Letter to the Editor: Scheduling decisions jeopardize soccer players' health

Posted at 12:05 AM on Oct 22, 2018

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TO THE EDITOR:

Over playing soccer games is a major issue for youth athletes' health. Coaches, athletic directors, and club coaches should all know better than to schedule five straight games! The NCYSA made a rule about not tieing games this season, but has failed miserably on making a rule to limit play on back-to-back nights. The NCYSA is also at fault for their play time during tournaments. I have had my kid, at age 17, play five games in a weekend and two or three game in a single day without reducing the play time from 45 minutes to maybe 30 minutes.

Soccer is not a money sport now but it continues to grow. The stands were pretty full when North Iredell and South Iredell played a few weeks ago. So this is changing. Many of the kids from our area are getting scholarships too.

I get really annoyed by the way football dominates everything sports in high school. For instance, we had a soccer game scheduled for a Friday night. The football coaches or athletic directors decided that we should move this game to a Tuesday after a game with South Iredell, which could determine the conference championship. So North Iredell will have to play on Tuesday and Wednesday nights. The NCHSAA needs to stop this. Last week the Raiders had three games back to back as well. With two major hurricanes hitting our area in less than a month, the regular season should have simply been extended another week.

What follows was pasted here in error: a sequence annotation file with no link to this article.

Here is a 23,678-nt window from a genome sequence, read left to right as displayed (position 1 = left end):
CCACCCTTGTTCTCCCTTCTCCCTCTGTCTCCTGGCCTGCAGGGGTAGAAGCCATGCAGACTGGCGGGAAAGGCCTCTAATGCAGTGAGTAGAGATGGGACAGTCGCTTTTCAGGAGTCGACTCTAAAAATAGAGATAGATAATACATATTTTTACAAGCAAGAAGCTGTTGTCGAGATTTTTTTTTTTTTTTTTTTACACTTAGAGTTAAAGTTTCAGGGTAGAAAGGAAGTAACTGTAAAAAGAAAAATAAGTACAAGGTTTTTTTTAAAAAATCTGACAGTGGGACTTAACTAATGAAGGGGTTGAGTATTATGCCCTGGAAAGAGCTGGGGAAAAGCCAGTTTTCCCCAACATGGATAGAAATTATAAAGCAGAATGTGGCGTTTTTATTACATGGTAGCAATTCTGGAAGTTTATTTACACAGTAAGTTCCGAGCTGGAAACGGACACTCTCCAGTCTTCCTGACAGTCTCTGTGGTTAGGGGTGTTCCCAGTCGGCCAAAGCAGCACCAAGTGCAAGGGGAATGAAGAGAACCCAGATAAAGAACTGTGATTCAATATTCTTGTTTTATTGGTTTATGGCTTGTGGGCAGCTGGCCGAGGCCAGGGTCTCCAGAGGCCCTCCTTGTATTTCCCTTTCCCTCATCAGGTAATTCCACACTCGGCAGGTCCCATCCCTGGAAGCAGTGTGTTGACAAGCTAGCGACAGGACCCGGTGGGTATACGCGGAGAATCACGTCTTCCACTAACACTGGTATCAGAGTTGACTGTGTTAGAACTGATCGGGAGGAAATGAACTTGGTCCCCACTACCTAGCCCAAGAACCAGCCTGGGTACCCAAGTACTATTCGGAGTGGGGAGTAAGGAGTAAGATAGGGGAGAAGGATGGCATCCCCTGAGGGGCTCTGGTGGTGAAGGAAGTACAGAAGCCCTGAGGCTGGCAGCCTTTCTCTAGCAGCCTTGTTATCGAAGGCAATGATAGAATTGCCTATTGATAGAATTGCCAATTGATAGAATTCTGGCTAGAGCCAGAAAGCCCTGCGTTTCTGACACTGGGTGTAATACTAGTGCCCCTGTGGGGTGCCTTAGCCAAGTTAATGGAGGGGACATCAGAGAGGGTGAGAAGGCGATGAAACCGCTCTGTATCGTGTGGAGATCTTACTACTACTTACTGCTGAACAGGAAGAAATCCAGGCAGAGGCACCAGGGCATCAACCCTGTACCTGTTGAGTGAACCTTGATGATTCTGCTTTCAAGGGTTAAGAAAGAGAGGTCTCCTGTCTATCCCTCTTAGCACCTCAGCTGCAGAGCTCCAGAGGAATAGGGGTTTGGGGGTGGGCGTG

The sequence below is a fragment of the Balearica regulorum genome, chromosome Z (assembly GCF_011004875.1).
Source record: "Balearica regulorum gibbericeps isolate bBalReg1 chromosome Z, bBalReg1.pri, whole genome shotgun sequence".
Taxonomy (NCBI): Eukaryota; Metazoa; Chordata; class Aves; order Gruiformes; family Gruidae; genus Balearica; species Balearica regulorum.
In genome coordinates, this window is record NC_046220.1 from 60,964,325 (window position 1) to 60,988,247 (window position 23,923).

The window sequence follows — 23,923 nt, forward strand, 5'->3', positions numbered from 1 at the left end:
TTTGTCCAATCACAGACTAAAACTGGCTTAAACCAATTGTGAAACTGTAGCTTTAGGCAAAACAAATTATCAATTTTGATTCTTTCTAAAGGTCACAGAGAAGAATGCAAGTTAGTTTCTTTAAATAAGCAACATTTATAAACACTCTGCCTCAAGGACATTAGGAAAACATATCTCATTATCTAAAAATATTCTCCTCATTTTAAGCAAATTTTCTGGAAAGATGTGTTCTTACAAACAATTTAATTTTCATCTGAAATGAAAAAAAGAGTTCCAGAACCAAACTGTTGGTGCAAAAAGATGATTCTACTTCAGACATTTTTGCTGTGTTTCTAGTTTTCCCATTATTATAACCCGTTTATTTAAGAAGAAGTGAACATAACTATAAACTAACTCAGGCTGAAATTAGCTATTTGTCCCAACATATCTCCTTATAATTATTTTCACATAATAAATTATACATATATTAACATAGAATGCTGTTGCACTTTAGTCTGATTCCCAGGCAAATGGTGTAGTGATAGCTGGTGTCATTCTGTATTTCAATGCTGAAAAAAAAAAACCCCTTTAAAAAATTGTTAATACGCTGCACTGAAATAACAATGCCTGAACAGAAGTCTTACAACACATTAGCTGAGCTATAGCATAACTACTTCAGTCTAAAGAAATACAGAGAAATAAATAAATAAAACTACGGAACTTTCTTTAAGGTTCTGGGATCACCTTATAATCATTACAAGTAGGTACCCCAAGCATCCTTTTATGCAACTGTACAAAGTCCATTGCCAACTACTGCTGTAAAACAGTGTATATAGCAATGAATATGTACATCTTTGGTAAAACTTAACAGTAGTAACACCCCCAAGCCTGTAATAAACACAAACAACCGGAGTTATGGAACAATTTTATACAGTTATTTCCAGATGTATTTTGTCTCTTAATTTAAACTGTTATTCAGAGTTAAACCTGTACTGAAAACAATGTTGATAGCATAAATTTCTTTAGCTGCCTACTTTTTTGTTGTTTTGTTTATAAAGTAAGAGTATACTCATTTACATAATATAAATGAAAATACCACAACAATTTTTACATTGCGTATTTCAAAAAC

Let me put this in perspective: Football is a 15-minute game of action spread out for two hours with pads, but soccer is an 80-minute game of constant running, jumping and contact. The athletic directors would never schedule three football games on back-to-back days.

Having too many games without sufficient recovery time for growing bodies and time to do school studies, while keeping the sport athletically sound by being able to play fresh flies in the face of common sense and opens the door to total disregard for the athlete's well-being and opens up the door for discussions of ignorance for the adults who allow this nonsense to keep happening.

Another issue on the boys side is the season for high school soccer. Most other state associations play boys soccer in the spring. Because our guys have fall soccer it really hurts the ability for our kids to play fresh and stay healthy. I would propose a change to play boys soccer in the spring so North Carolina can bring home the championships our boys teams deserve.

Michael Moorefield
Statesville

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